The choice between a pension or a lump sum, as well as the choice of possible early retirement, must take many factors which are specific to your particular situation into account. Do not hesitate to approach a pension advisor to help you better understand all the issues that relate to these decisions, and put solutions in place which will allow you to achieve the goals you have decided on for your retirement.
Understanding my situation on retirement
This part presents the pensions to which you and your children (disabled child's pension) are entitled in the case of a disability which is recognised by the DI (Disability Insurance). The figures generally correspond to a 100% disability. If the degree of disability is lower, the right to the pension is adjusted:
|Degree of disability||Pension right (as a % of the overall pension)|
|50-69%||The percentage of the pension corresponds to the percentage of the disability|
The release or exemption from the payment of contributions means that in the case of total or partial disability, the pension fund becomes responsible for the payment of contributions in the place of the employee and the employer.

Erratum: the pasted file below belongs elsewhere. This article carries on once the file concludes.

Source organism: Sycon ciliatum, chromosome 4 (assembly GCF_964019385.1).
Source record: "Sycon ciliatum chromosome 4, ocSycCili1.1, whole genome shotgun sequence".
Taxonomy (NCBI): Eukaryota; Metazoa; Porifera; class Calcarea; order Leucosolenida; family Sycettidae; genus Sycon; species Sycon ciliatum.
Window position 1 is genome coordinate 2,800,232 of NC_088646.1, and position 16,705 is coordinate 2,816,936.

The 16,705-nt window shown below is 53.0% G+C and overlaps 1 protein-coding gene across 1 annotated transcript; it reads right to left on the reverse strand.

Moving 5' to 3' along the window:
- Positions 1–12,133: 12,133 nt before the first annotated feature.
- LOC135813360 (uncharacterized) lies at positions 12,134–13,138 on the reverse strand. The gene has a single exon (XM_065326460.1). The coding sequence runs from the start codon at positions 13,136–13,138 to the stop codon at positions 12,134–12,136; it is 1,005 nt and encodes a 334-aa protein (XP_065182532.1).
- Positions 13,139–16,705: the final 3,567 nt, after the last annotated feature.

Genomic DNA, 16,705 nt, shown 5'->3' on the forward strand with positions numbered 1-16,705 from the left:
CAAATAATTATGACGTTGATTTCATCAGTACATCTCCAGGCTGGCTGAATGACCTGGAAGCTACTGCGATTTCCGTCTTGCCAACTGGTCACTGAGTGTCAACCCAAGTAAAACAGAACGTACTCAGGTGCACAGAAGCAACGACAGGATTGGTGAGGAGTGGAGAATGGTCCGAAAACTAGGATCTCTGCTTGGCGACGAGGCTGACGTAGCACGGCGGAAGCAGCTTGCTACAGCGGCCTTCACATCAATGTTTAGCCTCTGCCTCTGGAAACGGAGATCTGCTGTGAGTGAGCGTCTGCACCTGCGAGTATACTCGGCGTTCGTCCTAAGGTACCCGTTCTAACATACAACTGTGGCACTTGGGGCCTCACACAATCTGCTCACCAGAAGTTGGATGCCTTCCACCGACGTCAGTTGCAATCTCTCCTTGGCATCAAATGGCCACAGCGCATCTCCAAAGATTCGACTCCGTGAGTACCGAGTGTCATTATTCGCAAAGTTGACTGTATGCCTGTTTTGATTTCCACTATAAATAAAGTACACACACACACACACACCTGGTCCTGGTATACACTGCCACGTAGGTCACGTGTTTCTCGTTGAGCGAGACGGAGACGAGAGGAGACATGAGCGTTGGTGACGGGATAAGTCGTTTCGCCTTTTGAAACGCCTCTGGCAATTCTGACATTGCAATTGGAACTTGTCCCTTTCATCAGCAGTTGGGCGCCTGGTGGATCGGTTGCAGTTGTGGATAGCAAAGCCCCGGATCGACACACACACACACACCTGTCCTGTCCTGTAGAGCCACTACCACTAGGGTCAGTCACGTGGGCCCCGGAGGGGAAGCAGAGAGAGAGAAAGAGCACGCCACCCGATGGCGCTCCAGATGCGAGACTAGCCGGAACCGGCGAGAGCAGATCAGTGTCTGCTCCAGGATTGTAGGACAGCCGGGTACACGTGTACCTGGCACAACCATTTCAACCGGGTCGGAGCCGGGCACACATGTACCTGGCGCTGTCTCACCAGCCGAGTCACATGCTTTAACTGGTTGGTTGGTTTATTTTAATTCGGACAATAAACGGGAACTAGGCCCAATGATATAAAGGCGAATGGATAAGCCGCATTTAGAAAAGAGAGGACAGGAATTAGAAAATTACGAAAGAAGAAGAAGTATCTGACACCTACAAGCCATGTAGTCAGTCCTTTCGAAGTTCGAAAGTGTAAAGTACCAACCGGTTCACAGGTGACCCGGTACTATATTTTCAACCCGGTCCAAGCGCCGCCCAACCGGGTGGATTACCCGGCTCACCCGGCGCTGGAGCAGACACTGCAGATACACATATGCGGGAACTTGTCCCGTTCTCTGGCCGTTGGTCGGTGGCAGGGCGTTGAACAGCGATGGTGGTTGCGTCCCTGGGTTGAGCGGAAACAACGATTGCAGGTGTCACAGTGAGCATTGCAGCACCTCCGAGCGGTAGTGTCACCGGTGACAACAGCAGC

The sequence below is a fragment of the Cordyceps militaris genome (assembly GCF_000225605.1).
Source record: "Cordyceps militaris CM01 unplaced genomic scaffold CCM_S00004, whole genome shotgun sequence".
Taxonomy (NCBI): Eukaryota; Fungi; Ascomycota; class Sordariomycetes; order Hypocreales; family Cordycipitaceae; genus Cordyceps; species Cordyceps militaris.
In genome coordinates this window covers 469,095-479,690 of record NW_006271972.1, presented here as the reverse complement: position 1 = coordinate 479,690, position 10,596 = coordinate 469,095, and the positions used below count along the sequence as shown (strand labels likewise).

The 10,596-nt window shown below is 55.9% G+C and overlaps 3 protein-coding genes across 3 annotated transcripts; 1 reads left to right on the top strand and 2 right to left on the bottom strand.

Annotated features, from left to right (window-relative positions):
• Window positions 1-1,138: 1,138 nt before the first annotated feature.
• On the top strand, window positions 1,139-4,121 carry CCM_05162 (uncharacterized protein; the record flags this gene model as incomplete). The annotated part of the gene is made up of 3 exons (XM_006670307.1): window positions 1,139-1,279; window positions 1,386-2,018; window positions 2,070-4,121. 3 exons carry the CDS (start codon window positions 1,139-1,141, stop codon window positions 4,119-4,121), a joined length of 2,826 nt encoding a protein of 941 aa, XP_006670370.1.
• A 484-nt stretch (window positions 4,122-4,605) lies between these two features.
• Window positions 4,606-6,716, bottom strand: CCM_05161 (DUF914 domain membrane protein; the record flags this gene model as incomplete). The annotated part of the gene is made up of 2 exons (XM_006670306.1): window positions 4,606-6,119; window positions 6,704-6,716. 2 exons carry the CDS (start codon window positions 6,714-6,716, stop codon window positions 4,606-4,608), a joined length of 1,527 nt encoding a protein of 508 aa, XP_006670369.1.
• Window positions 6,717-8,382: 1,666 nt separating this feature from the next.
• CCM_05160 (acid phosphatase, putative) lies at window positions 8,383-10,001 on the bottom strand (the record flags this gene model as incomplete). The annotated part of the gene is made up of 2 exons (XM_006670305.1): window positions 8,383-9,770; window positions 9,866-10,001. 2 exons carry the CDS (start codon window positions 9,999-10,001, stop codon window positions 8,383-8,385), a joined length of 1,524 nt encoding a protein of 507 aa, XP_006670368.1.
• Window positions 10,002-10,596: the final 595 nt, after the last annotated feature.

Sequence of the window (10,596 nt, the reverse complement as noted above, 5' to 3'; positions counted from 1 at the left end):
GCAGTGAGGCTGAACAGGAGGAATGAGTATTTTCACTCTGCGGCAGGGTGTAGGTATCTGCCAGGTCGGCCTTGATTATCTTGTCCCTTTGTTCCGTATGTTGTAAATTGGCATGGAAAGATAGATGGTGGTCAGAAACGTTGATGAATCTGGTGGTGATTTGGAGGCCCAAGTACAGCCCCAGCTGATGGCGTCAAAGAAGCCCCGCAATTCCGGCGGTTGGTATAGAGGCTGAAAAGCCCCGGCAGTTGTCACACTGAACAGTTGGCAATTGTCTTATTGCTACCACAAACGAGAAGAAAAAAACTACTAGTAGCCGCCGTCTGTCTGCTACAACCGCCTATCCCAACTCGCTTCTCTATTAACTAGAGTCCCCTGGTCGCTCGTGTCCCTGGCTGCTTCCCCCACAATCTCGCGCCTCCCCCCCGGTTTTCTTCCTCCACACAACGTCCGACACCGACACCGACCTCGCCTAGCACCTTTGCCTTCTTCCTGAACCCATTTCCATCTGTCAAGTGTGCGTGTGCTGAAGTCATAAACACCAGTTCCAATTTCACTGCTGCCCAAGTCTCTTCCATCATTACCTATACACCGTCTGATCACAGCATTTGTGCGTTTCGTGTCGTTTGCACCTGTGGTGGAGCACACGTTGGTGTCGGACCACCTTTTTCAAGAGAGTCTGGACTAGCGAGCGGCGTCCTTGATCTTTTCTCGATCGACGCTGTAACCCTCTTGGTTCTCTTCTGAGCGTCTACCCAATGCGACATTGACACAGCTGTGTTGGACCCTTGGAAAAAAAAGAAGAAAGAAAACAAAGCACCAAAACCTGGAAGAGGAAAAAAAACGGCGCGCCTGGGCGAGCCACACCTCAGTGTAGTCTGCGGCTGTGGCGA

These are pensions that are allocated to the spouse or registered partner (or common law partner according to the rules of the pension fund), as well as to dependent orphans under the age of 18 (25 if still in education) in the case of death.
When a person in receipt of an old-age pension dies, their spouse is entitled to the payment of a pension which is equal to 60% of the old-age pension of the deceased person. In certain cases, it is also possible to grant an additional lump sum payment.
Information on contributions: who pays what?
This part discusses the components of the pension fund contribution: the employee portion and the employer portion, but also the portion of the contribution for savings, the portion for risk, etc.